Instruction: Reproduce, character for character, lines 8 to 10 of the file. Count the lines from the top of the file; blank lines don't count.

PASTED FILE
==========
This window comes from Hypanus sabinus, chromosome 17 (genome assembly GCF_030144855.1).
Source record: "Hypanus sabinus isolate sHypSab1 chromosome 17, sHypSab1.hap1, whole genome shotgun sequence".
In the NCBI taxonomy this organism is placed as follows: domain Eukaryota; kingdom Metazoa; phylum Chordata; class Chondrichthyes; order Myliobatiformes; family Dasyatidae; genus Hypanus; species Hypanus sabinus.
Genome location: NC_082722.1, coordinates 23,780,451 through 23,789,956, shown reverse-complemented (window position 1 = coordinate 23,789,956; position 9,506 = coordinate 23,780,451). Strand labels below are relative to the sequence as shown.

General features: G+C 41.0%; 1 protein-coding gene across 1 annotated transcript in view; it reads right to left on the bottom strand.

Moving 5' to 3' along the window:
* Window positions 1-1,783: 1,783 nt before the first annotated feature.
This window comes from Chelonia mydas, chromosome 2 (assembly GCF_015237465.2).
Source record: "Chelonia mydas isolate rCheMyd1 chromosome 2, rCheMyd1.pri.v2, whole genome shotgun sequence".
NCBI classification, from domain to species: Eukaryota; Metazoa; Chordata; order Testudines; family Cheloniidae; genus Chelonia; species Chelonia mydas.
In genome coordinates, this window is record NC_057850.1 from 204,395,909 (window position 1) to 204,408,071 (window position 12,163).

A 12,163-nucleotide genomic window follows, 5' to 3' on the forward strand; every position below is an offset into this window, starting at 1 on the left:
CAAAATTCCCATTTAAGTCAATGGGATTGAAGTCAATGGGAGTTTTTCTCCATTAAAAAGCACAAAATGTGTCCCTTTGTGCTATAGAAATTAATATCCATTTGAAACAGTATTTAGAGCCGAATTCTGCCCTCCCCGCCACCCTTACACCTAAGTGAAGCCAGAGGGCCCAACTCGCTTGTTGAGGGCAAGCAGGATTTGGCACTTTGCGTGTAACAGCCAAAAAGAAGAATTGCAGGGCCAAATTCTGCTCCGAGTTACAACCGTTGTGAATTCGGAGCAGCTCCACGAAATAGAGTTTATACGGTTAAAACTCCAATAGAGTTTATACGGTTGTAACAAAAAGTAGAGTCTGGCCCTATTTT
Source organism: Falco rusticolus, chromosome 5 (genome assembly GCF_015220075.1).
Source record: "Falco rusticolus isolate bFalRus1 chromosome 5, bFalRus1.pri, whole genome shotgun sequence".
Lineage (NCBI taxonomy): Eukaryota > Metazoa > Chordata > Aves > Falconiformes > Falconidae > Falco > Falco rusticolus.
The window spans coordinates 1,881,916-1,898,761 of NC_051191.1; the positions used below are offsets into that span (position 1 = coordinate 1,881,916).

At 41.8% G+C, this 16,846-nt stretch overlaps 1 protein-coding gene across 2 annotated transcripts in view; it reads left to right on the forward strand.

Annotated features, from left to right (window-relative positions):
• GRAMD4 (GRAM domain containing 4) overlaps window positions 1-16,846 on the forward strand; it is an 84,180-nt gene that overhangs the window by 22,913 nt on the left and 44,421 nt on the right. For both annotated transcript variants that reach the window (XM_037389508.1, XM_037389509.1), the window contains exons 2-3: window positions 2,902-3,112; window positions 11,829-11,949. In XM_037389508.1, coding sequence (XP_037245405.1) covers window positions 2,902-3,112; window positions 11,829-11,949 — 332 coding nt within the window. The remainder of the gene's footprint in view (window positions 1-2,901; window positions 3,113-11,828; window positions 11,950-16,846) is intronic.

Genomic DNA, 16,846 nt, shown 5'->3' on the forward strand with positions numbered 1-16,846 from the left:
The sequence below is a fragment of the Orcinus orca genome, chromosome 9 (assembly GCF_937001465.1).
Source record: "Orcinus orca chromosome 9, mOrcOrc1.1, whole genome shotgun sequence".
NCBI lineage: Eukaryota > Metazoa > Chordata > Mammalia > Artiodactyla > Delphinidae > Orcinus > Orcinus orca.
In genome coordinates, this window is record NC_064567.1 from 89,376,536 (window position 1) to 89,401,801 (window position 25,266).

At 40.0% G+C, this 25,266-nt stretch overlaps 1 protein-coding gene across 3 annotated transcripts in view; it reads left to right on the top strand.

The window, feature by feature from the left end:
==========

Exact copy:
This window comes from Chelonia mydas, chromosome 2 (assembly GCF_015237465.2).
Source record: "Chelonia mydas isolate rCheMyd1 chromosome 2, rCheMyd1.pri.v2, whole genome shotgun sequence".
NCBI classification, from domain to species: Eukaryota; Metazoa; Chordata; order Testudines; family Cheloniidae; genus Chelonia; species Chelonia mydas.